Pictured above is an experimental aircraft built by the USAF in 1956-57 known as “Project 1794″. It was built by the Canadian company Avro Aircraft, LTD. It was tested in Malton, Ontario. The test version was subsonic, but a Mach 4 version was on the drawing table.
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It was a normal day on Twitter until William Shatner did this:
@Cmdr_Hadfield Are you tweeting from space? MBB
@WilliamShatner Yes, Standard Orbit, Captain. And we’re detecting signs of life on the surface.
This one stars great radio actor, and future star of “Cannon”, William Conrad!
You think you’ve escape. That no one knows where you are. But you’ve forgotten about the …
“Man in the Storm” aired on “The Whistler” on February 18, 1951.
We never know if we should buy these stories, but reports have come out from the Toronto film festival that several audience members fainted while watching “The Incident”. A horror film about night-shift workers in an insane asylum during a power outage.
Why doubt it? Well, it came upon the heels of the announcement that IFC had picked up the film to release under their IFC Midnight banner. Why else do we doubt it? We’ve tracked down reports like this before. They usually end up being demonstrably unrelated to the film. Another reason we doubt it? We’re just cynical bastards.
Still … you’re free to judge for yourself …
More info from Vin Diesel on the upcoming Riddick film The Chronicles of Riddick: Deadman Stalking:
While I was working on character, the Director and his team of artists have been creating the world and style of this picture. We all know how much I enjoy concept art and storyboards, haha, I am like a kid in a candy shop.
Seeing the early stage of CGI is always fascinating to me, it is a element that usually comes together long after the filming process, so you look forward to seeing it fully realized.
First stop for the Riddick production is Canada, which is where we shot a large part of Chronicles…
P.s. I am grateful to have Universal in such support of this complex character’s journey… not many studios would back an “R” rating. Very cool.
The image above is from one of the new storyboards.
This story seems to be a favorite with our readers. So we’re offering two new articles updating the story.
Residents in rural Sask buzzing about meteor rocks and bidding war
SASKATOON — Residents in rural Saskatchewan near the Alberta boundary are buzzing with speculation 10 tonnes of meteorite rocks are scattered across their small patch of the Prairies.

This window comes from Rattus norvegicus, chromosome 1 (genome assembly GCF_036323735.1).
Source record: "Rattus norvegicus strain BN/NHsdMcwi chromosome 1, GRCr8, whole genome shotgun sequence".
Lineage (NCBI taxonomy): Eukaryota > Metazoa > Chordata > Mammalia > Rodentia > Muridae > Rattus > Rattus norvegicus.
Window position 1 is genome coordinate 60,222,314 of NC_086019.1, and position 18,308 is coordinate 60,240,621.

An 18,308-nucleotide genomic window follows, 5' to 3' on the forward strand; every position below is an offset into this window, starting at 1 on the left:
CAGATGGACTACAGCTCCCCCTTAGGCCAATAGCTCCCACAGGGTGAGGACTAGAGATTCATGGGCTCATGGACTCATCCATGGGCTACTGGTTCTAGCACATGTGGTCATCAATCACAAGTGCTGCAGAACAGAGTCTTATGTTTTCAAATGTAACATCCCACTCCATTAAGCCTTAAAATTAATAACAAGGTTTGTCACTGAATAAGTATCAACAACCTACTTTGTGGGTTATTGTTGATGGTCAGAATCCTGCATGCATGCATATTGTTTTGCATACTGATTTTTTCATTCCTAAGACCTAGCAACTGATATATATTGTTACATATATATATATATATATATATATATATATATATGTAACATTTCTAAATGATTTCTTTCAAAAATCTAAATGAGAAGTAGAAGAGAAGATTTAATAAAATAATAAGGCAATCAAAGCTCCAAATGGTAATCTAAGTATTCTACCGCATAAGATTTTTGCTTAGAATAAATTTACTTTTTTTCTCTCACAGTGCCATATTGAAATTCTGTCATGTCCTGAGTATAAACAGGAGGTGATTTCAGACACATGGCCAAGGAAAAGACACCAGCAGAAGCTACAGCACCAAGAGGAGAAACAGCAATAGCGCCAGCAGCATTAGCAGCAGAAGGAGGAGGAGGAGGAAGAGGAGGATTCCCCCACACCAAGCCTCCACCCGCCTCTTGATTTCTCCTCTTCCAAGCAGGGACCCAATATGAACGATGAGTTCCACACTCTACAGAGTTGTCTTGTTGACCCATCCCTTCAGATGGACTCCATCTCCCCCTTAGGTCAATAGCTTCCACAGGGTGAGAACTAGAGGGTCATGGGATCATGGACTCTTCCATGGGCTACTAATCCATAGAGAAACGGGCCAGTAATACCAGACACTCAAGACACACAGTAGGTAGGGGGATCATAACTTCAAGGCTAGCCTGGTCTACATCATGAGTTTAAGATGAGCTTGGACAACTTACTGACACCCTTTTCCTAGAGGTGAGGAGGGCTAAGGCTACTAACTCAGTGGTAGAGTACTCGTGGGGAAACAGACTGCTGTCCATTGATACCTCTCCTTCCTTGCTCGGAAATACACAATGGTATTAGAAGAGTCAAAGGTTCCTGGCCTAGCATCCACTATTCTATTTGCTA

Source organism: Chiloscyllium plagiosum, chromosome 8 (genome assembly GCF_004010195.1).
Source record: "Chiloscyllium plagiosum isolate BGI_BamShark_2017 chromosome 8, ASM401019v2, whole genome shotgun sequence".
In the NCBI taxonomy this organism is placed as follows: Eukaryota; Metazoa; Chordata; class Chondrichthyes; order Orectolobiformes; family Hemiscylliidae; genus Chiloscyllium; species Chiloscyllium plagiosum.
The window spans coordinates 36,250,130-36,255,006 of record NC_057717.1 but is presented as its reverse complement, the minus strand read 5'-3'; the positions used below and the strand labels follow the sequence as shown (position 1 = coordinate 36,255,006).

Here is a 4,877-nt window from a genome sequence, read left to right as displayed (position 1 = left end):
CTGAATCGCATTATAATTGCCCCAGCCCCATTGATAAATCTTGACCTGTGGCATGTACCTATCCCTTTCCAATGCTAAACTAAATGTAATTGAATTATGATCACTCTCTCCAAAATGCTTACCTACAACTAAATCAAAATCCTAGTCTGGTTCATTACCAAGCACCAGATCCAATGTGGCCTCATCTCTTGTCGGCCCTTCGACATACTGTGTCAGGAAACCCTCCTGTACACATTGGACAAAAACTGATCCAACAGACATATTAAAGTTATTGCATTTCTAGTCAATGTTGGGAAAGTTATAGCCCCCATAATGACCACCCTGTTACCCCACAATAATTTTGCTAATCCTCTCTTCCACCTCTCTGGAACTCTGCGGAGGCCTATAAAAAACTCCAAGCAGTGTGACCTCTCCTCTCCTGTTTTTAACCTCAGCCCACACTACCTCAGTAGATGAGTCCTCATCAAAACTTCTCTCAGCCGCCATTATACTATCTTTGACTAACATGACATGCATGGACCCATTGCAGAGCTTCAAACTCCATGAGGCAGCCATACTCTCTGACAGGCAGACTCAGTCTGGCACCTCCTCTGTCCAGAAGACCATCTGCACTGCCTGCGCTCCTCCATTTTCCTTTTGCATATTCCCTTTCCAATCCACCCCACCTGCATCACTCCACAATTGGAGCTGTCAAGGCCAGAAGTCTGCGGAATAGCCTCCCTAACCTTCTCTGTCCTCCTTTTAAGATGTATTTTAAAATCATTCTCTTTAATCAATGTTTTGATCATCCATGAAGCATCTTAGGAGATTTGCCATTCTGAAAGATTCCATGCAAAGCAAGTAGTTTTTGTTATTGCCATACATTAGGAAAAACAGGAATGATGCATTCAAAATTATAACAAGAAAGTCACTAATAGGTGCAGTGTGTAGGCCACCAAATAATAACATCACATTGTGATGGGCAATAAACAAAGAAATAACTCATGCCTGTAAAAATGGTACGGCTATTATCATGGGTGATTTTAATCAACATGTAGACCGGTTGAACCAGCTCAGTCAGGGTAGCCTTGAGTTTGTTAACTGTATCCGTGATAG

And with a bidding war brewing between meteorite hunters in the United States, many expect the sparsely populated area could soon find itself in the middle of an astronomical circus.
“It could turn into quite a fiasco,” Mike Casper of Ithaca, N.Y., said Tuesday.
The private collector, who is also curator of the meteorite collection at Cornell University, said he has seen hundreds of rock hunters pull into towns in Arizona and Texas where meteors were spotted in the past few years.
On Thursday, a large fireball brightly lit up the night sky and was reportedly spotted by tens of thousands of people across all three Prairie provinces. Witnesses reported it was as bright as the sun and some heard sonic booms.
The fireball was as big as a desk, say experts, and meteors that size occur over Canada only once every five years.
Alan Hildebrand, a University of Calgary researcher, has since pinpointed an area of farm fields near Manitou Lake, where possibly hundreds of chunks from the meteor may be found.
Robert Haag of Tucson, Ariz., the self-declared “Indiana Jones of meteorite hunters”, earlier announced a $10,000 reward for the first one-kilogram chunk located.
“I will up that to $12,000 US,” Casper said. “When they find it and the smoke clears, somebody’s gonna phone me, cause they know they’re looking for a bidding war.”
He said he paid $225,000 for a rare meteorite in 1997. He owns hundreds of others.
“It’s just the romance of owning something that did not originate on this planet,” he said.
Read the rest of the article here.
Search is on for Meteor that lit sky over western Canada
MONTREAL (AFP) — Scientists and amateur astronomers have been combing the prairies in western Canada for a 10-ton meteorite that lit the sky and exploded with the force of 300 tons of dynamite, according to experts from the Canadian Space Agency.
The meteorite, seen on Thursday by thousands of people in a 700 kilometer (435-mile) radius, fell southeast of Lloydminster, near the border between Saskatchewan and Alberta provinces, astrophysicists Alan Hildebrand and Peter Brown said in a statement.
At the moment it entered the atmosphere, the asteroid fragment weighed approximately 10 tonnes, from an energy estimate derived from infrasound records, said Brown, professor of meteor physics at University of Western Ontario.
“The indicated energy is approximately one third of a kiloton of TNT,” he added.
Hundreds of fragments of the meteorite weighing more than 50 grams (1.76 ounces) were likely strewn over a wide area since its the speed of entry, some 14 kilometers (8.7 miles) per second, was well below the average 20 kilometers (12.4 miles) per second of most meteorites, said University of Calgary researcher Hildebrand.
Read the rest of the article here.